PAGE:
While they are making an annoying mistake here, I want to stress that you are also making a mistake here, which is assuming that they are talking about the objective view of the story when in reality they are not. (They don't know this, but you do.)
Now, not every scene has a hero and a villain. (That's kind of dumb.) But you can see that scenes with conflict and stakes and whatnot can loosely breakdown this way, and once you see that, maybe you can actually get advice from these podcasts about storytelling if nothing else.
I'm stressing this idea of giving people a break in this thread, because I recently looked at something I heard from a story guru and:
• It was so easily disprovable that it is almost unbelievable that this person believes and teaches it; and yet,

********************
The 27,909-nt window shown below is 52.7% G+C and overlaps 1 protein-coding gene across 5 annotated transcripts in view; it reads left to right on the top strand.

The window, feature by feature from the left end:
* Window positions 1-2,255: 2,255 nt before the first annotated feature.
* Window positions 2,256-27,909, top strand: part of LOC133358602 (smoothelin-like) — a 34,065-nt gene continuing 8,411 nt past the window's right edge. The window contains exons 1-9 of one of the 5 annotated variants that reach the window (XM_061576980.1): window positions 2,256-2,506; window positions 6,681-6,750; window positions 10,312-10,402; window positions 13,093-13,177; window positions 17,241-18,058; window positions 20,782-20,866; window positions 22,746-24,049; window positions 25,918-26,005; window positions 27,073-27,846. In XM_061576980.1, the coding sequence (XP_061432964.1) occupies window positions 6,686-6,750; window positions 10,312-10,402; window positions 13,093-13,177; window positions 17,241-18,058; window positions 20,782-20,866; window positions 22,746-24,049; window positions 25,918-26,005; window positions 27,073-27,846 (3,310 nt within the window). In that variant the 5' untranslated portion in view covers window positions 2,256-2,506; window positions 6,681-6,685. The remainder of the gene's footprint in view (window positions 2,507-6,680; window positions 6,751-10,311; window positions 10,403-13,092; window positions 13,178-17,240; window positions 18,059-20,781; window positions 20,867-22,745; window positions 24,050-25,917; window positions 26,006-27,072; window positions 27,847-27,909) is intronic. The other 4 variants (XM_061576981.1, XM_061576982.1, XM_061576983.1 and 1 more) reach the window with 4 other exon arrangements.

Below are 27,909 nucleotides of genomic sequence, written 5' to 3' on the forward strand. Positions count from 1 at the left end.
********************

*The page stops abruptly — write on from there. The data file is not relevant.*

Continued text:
• Despite that, once it was married with Dramatica it actually became something workable. Without understanding the difference between MC/IC/Prot/Antag the whole idea could be so misleading, but you know these things, so you can take ideas further. Not only that, but studying it actually helped me understand Dramatica better.
This bothers me so much. But, truth be told, this happens everywhere. My wife was once asked to edit a paper for a top business school professor, and she went back to him and said, "You never back up your assertion that small businesses create jobs" and he shrugged it off and said, "I can't back it up, but it has to be true, or my paper has no value."
This is the point I'm trying to get at here, said better. Shawn drives me crazy with his analyses of the "Love Story" in "Kramer vs Kramer", but I think he's developed his skills through so much experience that he's probably right about things. That said, he also talks about "creating new genres" and I can't stand the idea of working in a theoretical framework that is always capable of expanding, plus... does he ever define what a genre is? He probably does, but I haven't heard it. (Which podcast are you in? I have only listed to a few.)